Not-for-profit hospitals are on stable financial ground again after several years of navigating a rocky business environment.
For the first time since 2008, credit rating agency Moody's Investors Service upgraded the outlook on not-for-profit hospitals to stable from negative.
The sector is benefiting from increased patient volume and a reduction in bad debt, which are having a positive effect on operating cash flow, Moody's said in a report Wednesday. The impact is most evident in states that expanded eligibility for their Medicaid programs. In these states, self-pay patients account for only 3.8% of revenue compared with 9.2% in non-expansion states.
Hospitals have struggled with flat or declining admissions since at least 2009, but in late 2014, patients began to return. A virulent flu season, pent-up demand among the newly insured and employment growth all contributed to the increase in volume, Moody's said.
Those factors have buoyed hospitals even in states that did not expand their Medicaid rosters. A Modern Healthcare analysis of not-for-profit hospital finances for fiscal 2014 found that the average operating margin in Medicaid expansion states was 3.2%—not noticeably different from the 3.1% in non-expansion states.
As a result, not-for-profit hospitals are reporting growth in operating cash flow that is at a multiyear high, according to Moody's. Operating cash flow increased 12.3% in 2014, compared with only 0.3% in 2013. It also increased a healthy 11.5% in the first quarter of this year.
The financial improvement is coming not only from the additional revenue hospitals are generating, but from their success in managing expenses on the labor and supply sides, Moody's said.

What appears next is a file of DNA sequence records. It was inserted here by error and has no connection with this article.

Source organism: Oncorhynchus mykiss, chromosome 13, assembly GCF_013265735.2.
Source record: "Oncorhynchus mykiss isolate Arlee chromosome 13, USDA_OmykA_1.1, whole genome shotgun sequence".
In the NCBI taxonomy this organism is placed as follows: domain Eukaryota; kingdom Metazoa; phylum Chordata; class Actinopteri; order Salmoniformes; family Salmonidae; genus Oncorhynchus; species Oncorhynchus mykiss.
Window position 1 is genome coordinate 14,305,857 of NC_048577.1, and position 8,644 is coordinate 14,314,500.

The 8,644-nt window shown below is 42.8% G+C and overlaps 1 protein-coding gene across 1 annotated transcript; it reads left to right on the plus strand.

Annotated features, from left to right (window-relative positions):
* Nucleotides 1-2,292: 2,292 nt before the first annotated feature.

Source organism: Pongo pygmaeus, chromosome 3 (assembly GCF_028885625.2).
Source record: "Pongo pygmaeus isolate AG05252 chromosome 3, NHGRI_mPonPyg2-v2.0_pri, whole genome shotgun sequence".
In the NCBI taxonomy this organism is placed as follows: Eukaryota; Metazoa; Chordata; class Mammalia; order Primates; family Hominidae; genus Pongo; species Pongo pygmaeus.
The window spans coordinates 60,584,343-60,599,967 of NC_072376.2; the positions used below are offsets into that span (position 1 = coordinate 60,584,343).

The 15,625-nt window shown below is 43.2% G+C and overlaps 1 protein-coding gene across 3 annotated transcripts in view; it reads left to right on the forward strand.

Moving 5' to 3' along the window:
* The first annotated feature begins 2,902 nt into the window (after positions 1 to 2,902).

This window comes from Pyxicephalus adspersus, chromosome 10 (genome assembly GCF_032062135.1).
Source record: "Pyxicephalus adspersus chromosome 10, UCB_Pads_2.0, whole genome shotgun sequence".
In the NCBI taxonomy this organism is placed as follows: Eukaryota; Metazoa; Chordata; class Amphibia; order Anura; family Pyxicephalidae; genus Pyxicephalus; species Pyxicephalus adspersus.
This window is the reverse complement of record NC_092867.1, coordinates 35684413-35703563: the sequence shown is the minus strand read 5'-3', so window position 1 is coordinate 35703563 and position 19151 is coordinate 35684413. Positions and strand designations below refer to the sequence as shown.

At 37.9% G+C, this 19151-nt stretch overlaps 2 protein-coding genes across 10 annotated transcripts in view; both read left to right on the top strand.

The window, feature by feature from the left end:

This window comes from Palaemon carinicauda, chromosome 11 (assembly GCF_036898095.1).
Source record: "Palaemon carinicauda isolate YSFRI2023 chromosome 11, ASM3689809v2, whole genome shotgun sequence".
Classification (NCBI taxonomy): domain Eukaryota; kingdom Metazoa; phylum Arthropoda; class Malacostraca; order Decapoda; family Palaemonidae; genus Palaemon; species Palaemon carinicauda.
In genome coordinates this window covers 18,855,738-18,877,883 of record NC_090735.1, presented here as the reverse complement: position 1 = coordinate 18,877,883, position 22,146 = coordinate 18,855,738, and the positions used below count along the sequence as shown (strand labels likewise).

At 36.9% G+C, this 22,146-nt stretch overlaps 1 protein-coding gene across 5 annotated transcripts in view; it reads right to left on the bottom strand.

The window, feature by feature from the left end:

Yet Moody's cautioned that the uplift—while likely to persist over the next 12 to 18 months—could well be temporary. Hospitals are investing heavily in population health management, and spending large amounts of capital to build lower-acuity care settings, buy physician practices and upgrade their health information technology systems.
In addition, the goals of population health are to decrease utilization, particularly for higher-cost services.
Another challenge is that healthcare providers are facing increased competition from new entrants into the market, such as urgent-care clinics in pharmacies.
“Cost, convenience and access are integral to the patient experience,” Moody's analyst Lisa Goldstein said in a June interview.
Healthcare providers also are becoming more reliant on government insurers. Medicaid now represents 15% of revenue, up from 11.9% in 2009, according to Moody's. Commercial health plans, in contrast, account for 30.5% of revenue, down from 35.8% in 2009.
Medicare, too, is a larger piece of the pie. While aging baby boomers will be good for volumes, they'll put further pressure on Medicare reimbursement rates, Goldstein said.